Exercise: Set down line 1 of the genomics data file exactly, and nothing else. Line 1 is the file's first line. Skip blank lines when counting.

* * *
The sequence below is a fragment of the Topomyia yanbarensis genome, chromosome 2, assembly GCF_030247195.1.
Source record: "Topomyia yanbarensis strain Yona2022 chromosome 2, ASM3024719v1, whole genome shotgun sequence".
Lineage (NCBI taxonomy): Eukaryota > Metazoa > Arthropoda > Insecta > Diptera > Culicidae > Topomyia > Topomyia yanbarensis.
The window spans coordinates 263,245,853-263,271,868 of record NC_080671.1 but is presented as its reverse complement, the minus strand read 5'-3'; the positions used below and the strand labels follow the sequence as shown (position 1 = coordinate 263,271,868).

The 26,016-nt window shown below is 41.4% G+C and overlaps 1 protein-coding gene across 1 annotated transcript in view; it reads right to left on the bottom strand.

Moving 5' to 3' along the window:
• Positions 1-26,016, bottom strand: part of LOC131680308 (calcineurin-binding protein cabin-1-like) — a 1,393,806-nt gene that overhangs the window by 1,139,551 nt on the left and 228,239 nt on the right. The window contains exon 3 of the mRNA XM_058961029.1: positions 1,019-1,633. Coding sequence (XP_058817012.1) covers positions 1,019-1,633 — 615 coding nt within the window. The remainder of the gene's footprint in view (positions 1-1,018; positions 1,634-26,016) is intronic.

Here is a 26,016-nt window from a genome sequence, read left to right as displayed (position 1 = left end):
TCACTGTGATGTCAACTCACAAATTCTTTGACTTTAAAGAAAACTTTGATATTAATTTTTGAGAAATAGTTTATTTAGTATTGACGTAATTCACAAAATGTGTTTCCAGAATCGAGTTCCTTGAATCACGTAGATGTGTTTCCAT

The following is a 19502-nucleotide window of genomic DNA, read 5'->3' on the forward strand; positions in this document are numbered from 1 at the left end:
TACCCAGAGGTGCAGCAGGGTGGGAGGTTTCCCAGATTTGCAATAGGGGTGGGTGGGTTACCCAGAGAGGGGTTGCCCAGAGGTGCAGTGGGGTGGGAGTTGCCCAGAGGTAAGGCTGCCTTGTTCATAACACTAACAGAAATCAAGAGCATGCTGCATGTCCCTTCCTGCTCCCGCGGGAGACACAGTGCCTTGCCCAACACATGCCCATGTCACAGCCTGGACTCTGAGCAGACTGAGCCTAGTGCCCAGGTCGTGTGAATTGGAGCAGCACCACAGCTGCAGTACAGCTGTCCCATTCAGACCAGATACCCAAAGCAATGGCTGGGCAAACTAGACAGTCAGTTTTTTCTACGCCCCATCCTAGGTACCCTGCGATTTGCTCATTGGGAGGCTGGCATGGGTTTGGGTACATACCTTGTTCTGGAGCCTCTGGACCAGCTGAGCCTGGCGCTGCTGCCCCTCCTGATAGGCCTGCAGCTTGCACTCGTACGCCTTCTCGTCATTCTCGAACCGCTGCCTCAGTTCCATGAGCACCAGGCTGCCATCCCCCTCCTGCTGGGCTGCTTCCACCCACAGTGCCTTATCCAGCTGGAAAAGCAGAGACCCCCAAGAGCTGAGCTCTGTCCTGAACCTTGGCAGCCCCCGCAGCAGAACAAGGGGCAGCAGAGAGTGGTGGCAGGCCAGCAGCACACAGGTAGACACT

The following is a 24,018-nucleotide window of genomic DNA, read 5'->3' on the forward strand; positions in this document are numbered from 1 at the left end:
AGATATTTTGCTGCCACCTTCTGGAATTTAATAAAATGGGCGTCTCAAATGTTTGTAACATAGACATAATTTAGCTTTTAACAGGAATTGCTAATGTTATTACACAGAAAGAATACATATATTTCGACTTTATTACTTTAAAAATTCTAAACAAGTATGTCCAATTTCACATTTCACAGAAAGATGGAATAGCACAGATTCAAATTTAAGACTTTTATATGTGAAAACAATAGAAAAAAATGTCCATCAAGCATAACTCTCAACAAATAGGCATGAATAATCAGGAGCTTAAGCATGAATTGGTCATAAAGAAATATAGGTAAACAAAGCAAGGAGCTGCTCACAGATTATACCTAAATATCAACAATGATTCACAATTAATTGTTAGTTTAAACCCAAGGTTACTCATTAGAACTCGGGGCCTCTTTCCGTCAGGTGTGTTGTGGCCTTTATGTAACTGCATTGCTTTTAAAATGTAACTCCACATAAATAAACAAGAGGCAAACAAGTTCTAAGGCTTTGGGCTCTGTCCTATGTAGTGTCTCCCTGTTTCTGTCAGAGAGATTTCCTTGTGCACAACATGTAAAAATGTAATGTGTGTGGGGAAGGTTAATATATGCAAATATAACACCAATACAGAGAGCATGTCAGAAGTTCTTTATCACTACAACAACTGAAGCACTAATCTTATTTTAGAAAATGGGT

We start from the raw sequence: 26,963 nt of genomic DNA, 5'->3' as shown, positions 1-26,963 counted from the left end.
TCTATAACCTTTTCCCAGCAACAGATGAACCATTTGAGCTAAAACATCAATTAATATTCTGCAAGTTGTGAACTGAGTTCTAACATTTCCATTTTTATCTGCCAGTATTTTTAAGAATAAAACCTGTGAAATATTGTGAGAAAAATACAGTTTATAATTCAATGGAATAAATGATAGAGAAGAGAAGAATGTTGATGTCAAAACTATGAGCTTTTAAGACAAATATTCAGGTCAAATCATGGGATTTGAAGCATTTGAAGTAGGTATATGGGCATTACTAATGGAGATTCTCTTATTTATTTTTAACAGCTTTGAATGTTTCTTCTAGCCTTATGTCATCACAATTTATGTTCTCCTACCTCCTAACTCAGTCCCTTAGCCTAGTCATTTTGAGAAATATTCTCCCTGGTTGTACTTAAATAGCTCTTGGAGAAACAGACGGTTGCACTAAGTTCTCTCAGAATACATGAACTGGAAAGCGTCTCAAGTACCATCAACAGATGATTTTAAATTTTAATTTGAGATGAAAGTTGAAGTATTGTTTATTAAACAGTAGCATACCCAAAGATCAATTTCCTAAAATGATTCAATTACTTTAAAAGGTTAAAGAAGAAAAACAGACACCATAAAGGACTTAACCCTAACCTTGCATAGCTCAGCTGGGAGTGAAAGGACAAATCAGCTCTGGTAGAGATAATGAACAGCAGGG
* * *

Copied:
The sequence below is a fragment of the Topomyia yanbarensis genome, chromosome 2, assembly GCF_030247195.1.